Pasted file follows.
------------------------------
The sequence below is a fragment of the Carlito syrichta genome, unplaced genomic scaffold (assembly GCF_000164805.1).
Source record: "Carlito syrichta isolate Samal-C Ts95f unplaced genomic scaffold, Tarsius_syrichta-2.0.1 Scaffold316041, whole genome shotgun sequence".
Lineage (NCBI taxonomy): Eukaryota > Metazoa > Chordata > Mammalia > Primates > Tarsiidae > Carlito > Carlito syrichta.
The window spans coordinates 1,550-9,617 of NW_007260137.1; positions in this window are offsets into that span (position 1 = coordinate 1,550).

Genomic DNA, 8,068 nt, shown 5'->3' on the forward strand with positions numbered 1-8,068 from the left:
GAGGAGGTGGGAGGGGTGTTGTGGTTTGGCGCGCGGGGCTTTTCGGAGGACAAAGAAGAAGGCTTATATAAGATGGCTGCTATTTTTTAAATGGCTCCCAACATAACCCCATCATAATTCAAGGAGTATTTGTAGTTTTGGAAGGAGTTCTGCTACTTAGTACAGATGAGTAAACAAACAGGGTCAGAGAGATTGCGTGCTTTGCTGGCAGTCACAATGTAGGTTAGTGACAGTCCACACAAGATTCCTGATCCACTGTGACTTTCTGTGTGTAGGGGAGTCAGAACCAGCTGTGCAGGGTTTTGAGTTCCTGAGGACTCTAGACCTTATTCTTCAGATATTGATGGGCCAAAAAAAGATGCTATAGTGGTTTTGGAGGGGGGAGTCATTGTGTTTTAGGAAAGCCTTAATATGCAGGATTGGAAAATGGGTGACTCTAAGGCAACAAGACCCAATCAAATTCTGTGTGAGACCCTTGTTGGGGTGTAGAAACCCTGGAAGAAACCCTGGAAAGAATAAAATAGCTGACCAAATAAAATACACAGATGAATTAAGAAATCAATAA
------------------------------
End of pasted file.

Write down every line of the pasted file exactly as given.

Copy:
The sequence below is a fragment of the Carlito syrichta genome, unplaced genomic scaffold (assembly GCF_000164805.1).
Source record: "Carlito syrichta isolate Samal-C Ts95f unplaced genomic scaffold, Tarsius_syrichta-2.0.1 Scaffold316041, whole genome shotgun sequence".
Lineage (NCBI taxonomy): Eukaryota > Metazoa > Chordata > Mammalia > Primates > Tarsiidae > Carlito > Carlito syrichta.
The window spans coordinates 1,550-9,617 of NW_007260137.1; positions in this window are offsets into that span (position 1 = coordinate 1,550).

Genomic DNA, 8,068 nt, shown 5'->3' on the forward strand with positions numbered 1-8,068 from the left:
GAGGAGGTGGGAGGGGTGTTGTGGTTTGGCGCGCGGGGCTTTTCGGAGGACAAAGAAGAAGGCTTATATAAGATGGCTGCTATTTTTTAAATGGCTCCCAACATAACCCCATCATAATTCAAGGAGTATTTGTAGTTTTGGAAGGAGTTCTGCTACTTAGTACAGATGAGTAAACAAACAGGGTCAGAGAGATTGCGTGCTTTGCTGGCAGTCACAATGTAGGTTAGTGACAGTCCACACAAGATTCCTGATCCACTGTGACTTTCTGTGTGTAGGGGAGTCAGAACCAGCTGTGCAGGGTTTTGAGTTCCTGAGGACTCTAGACCTTATTCTTCAGATATTGATGGGCCAAAAAAAGATGCTATAGTGGTTTTGGAGGGGGGAGTCATTGTGTTTTAGGAAAGCCTTAATATGCAGGATTGGAAAATGGGTGACTCTAAGGCAACAAGACCCAATCAAATTCTGTGTGAGACCCTTGTTGGGGTGTAGAAACCCTGGAAGAAACCCTGGAAAGAATAAAATAGCTGACCAAATAAAATACACAGATGAATTAAGAAATCAATAA